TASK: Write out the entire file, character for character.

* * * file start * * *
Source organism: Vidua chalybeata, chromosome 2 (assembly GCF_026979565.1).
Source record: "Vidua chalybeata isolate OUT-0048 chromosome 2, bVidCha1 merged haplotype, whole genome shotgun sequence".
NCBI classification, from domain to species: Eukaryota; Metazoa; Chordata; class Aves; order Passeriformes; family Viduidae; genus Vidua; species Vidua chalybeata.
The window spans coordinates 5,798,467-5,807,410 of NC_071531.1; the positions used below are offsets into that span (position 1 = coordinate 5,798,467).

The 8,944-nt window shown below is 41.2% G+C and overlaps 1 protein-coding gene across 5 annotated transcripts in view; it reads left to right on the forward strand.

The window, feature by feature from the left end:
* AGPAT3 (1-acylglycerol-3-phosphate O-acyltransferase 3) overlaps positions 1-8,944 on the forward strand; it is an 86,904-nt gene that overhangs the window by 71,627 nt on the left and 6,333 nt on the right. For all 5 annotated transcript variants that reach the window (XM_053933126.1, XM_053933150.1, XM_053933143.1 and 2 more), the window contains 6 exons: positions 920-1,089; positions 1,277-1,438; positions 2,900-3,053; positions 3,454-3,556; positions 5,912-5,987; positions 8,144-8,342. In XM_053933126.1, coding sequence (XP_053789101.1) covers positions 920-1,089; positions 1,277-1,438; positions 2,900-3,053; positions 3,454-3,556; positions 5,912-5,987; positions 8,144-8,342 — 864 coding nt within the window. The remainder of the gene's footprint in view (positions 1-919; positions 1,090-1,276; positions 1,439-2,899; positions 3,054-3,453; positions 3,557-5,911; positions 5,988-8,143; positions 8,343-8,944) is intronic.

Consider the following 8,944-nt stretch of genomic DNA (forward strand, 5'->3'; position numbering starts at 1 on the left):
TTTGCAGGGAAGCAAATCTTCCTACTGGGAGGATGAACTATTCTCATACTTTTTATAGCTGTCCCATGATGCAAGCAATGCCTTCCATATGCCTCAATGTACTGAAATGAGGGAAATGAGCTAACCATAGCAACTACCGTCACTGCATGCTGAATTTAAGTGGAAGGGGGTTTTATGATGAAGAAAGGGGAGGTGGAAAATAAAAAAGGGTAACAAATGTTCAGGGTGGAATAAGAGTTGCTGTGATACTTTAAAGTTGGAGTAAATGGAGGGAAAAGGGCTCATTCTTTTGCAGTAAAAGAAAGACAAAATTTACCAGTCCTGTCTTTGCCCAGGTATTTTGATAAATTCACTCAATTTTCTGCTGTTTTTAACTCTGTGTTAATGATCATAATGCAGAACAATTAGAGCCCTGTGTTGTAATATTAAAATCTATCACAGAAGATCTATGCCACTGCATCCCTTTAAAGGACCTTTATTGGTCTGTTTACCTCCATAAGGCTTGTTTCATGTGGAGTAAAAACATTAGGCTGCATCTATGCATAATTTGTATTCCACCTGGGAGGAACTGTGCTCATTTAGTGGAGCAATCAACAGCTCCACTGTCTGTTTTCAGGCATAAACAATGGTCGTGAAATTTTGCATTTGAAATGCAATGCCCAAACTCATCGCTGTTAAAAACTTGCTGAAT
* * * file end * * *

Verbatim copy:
Source organism: Vidua chalybeata, chromosome 2 (assembly GCF_026979565.1).
Source record: "Vidua chalybeata isolate OUT-0048 chromosome 2, bVidCha1 merged haplotype, whole genome shotgun sequence".
NCBI classification, from domain to species: Eukaryota; Metazoa; Chordata; class Aves; order Passeriformes; family Viduidae; genus Vidua; species Vidua chalybeata.
The window spans coordinates 5,798,467-5,807,410 of NC_071531.1; the positions used below are offsets into that span (position 1 = coordinate 5,798,467).

The 8,944-nt window shown below is 41.2% G+C and overlaps 1 protein-coding gene across 5 annotated transcripts in view; it reads left to right on the forward strand.

The window, feature by feature from the left end:
* AGPAT3 (1-acylglycerol-3-phosphate O-acyltransferase 3) overlaps positions 1-8,944 on the forward strand; it is an 86,904-nt gene that overhangs the window by 71,627 nt on the left and 6,333 nt on the right. For all 5 annotated transcript variants that reach the window (XM_053933126.1, XM_053933150.1, XM_053933143.1 and 2 more), the window contains 6 exons: positions 920-1,089; positions 1,277-1,438; positions 2,900-3,053; positions 3,454-3,556; positions 5,912-5,987; positions 8,144-8,342. In XM_053933126.1, coding sequence (XP_053789101.1) covers positions 920-1,089; positions 1,277-1,438; positions 2,900-3,053; positions 3,454-3,556; positions 5,912-5,987; positions 8,144-8,342 — 864 coding nt within the window. The remainder of the gene's footprint in view (positions 1-919; positions 1,090-1,276; positions 1,439-2,899; positions 3,054-3,453; positions 3,557-5,911; positions 5,988-8,143; positions 8,343-8,944) is intronic.

Consider the following 8,944-nt stretch of genomic DNA (forward strand, 5'->3'; position numbering starts at 1 on the left):
TTTGCAGGGAAGCAAATCTTCCTACTGGGAGGATGAACTATTCTCATACTTTTTATAGCTGTCCCATGATGCAAGCAATGCCTTCCATATGCCTCAATGTACTGAAATGAGGGAAATGAGCTAACCATAGCAACTACCGTCACTGCATGCTGAATTTAAGTGGAAGGGGGTTTTATGATGAAGAAAGGGGAGGTGGAAAATAAAAAAGGGTAACAAATGTTCAGGGTGGAATAAGAGTTGCTGTGATACTTTAAAGTTGGAGTAAATGGAGGGAAAAGGGCTCATTCTTTTGCAGTAAAAGAAAGACAAAATTTACCAGTCCTGTCTTTGCCCAGGTATTTTGATAAATTCACTCAATTTTCTGCTGTTTTTAACTCTGTGTTAATGATCATAATGCAGAACAATTAGAGCCCTGTGTTGTAATATTAAAATCTATCACAGAAGATCTATGCCACTGCATCCCTTTAAAGGACCTTTATTGGTCTGTTTACCTCCATAAGGCTTGTTTCATGTGGAGTAAAAACATTAGGCTGCATCTATGCATAATTTGTATTCCACCTGGGAGGAACTGTGCTCATTTAGTGGAGCAATCAACAGCTCCACTGTCTGTTTTCAGGCATAAACAATGGTCGTGAAATTTTGCATTTGAAATGCAATGCCCAAACTCATCGCTGTTAAAAACTTGCTGAAT